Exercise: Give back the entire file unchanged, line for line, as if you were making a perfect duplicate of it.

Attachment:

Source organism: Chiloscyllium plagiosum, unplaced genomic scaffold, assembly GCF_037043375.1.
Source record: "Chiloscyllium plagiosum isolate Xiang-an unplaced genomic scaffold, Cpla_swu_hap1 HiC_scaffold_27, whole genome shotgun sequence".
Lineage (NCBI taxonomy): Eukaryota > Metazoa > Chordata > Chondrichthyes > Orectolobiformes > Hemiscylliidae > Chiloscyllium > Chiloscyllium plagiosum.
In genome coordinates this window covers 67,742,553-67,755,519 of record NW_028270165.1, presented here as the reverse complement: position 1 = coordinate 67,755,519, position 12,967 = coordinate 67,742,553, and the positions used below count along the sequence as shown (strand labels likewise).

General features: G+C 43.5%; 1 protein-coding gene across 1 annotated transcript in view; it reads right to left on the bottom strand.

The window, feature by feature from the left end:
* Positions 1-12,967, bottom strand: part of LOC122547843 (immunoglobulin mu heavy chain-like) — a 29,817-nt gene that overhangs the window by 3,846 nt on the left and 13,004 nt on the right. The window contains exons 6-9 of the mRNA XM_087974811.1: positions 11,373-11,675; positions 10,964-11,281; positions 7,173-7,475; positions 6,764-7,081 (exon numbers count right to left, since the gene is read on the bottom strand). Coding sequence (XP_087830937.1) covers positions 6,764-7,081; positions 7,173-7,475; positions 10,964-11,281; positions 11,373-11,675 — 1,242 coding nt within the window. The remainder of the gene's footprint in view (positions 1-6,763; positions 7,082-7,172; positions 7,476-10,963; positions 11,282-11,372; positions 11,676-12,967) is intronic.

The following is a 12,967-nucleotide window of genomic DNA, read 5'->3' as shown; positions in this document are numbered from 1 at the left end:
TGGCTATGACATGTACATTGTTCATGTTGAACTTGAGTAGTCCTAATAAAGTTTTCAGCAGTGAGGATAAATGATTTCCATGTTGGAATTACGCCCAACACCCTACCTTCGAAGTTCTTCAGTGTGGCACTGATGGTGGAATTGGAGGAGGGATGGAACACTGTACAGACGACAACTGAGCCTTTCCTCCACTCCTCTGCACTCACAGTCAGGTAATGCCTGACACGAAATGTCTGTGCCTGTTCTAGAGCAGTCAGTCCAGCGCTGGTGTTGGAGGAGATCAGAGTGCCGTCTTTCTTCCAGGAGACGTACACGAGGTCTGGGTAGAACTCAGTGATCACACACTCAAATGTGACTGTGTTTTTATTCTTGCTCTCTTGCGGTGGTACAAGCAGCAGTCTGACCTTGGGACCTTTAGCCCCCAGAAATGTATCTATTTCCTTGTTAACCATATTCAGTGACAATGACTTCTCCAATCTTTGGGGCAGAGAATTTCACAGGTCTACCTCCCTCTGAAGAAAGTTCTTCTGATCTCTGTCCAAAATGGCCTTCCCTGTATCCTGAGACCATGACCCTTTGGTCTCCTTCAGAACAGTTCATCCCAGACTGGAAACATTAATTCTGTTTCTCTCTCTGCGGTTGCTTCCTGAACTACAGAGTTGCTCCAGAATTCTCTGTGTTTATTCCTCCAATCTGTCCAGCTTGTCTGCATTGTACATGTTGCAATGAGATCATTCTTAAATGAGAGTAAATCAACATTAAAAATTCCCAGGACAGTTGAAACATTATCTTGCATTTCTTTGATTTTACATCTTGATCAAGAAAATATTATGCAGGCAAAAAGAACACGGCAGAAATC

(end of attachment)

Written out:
Source organism: Chiloscyllium plagiosum, unplaced genomic scaffold, assembly GCF_037043375.1.
Source record: "Chiloscyllium plagiosum isolate Xiang-an unplaced genomic scaffold, Cpla_swu_hap1 HiC_scaffold_27, whole genome shotgun sequence".
Lineage (NCBI taxonomy): Eukaryota > Metazoa > Chordata > Chondrichthyes > Orectolobiformes > Hemiscylliidae > Chiloscyllium > Chiloscyllium plagiosum.
In genome coordinates this window covers 67,742,553-67,755,519 of record NW_028270165.1, presented here as the reverse complement: position 1 = coordinate 67,755,519, position 12,967 = coordinate 67,742,553, and the positions used below count along the sequence as shown (strand labels likewise).

General features: G+C 43.5%; 1 protein-coding gene across 1 annotated transcript in view; it reads right to left on the bottom strand.

The window, feature by feature from the left end:
* Positions 1-12,967, bottom strand: part of LOC122547843 (immunoglobulin mu heavy chain-like) — a 29,817-nt gene that overhangs the window by 3,846 nt on the left and 13,004 nt on the right. The window contains exons 6-9 of the mRNA XM_087974811.1: positions 11,373-11,675; positions 10,964-11,281; positions 7,173-7,475; positions 6,764-7,081 (exon numbers count right to left, since the gene is read on the bottom strand). Coding sequence (XP_087830937.1) covers positions 6,764-7,081; positions 7,173-7,475; positions 10,964-11,281; positions 11,373-11,675 — 1,242 coding nt within the window. The remainder of the gene's footprint in view (positions 1-6,763; positions 7,082-7,172; positions 7,476-10,963; positions 11,282-11,372; positions 11,676-12,967) is intronic.

The following is a 12,967-nucleotide window of genomic DNA, read 5'->3' as shown; positions in this document are numbered from 1 at the left end:
TGGCTATGACATGTACATTGTTCATGTTGAACTTGAGTAGTCCTAATAAAGTTTTCAGCAGTGAGGATAAATGATTTCCATGTTGGAATTACGCCCAACACCCTACCTTCGAAGTTCTTCAGTGTGGCACTGATGGTGGAATTGGAGGAGGGATGGAACACTGTACAGACGACAACTGAGCCTTTCCTCCACTCCTCTGCACTCACAGTCAGGTAATGCCTGACACGAAATGTCTGTGCCTGTTCTAGAGCAGTCAGTCCAGCGCTGGTGTTGGAGGAGATCAGAGTGCCGTCTTTCTTCCAGGAGACGTACACGAGGTCTGGGTAGAACTCAGTGATCACACACTCAAATGTGACTGTGTTTTTATTCTTGCTCTCTTGCGGTGGTACAAGCAGCAGTCTGACCTTGGGACCTTTAGCCCCCAGAAATGTATCTATTTCCTTGTTAACCATATTCAGTGACAATGACTTCTCCAATCTTTGGGGCAGAGAATTTCACAGGTCTACCTCCCTCTGAAGAAAGTTCTTCTGATCTCTGTCCAAAATGGCCTTCCCTGTATCCTGAGACCATGACCCTTTGGTCTCCTTCAGAACAGTTCATCCCAGACTGGAAACATTAATTCTGTTTCTCTCTCTGCGGTTGCTTCCTGAACTACAGAGTTGCTCCAGAATTCTCTGTGTTTATTCCTCCAATCTGTCCAGCTTGTCTGCATTGTACATGTTGCAATGAGATCATTCTTAAATGAGAGTAAATCAACATTAAAAATTCCCAGGACAGTTGAAACATTATCTTGCATTTCTTTGATTTTACATCTTGATCAAGAAAATATTATGCAGGCAAAAAGAACACGGCAGAAATC